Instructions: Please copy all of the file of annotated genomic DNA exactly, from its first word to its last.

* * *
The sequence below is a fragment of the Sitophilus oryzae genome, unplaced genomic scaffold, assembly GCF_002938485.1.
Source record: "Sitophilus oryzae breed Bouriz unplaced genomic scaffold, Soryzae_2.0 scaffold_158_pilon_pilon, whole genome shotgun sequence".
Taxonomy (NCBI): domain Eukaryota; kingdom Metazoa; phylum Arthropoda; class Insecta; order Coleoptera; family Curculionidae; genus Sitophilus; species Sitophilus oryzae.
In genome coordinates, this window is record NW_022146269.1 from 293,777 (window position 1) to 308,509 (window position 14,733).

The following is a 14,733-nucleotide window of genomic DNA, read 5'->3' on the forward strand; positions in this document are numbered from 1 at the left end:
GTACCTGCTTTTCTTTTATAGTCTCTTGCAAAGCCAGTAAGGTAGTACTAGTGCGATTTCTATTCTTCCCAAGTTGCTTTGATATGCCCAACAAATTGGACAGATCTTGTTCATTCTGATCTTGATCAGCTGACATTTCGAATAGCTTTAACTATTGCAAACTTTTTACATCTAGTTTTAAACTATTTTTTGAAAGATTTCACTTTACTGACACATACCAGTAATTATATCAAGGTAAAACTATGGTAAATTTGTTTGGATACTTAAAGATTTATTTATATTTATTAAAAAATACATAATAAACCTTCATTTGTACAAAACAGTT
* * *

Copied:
The sequence below is a fragment of the Sitophilus oryzae genome, unplaced genomic scaffold, assembly GCF_002938485.1.
Source record: "Sitophilus oryzae breed Bouriz unplaced genomic scaffold, Soryzae_2.0 scaffold_158_pilon_pilon, whole genome shotgun sequence".
Taxonomy (NCBI): domain Eukaryota; kingdom Metazoa; phylum Arthropoda; class Insecta; order Coleoptera; family Curculionidae; genus Sitophilus; species Sitophilus oryzae.
In genome coordinates, this window is record NW_022146269.1 from 293,777 (window position 1) to 308,509 (window position 14,733).

The following is a 14,733-nucleotide window of genomic DNA, read 5'->3' on the forward strand; positions in this document are numbered from 1 at the left end:
GTACCTGCTTTTCTTTTATAGTCTCTTGCAAAGCCAGTAAGGTAGTACTAGTGCGATTTCTATTCTTCCCAAGTTGCTTTGATATGCCCAACAAATTGGACAGATCTTGTTCATTCTGATCTTGATCAGCTGACATTTCGAATAGCTTTAACTATTGCAAACTTTTTACATCTAGTTTTAAACTATTTTTTGAAAGATTTCACTTTACTGACACATACCAGTAATTATATCAAGGTAAAACTATGGTAAATTTGTTTGGATACTTAAAGATTTATTTATATTTATTAAAAAATACATAATAAACCTTCATTTGTACAAAACAGTT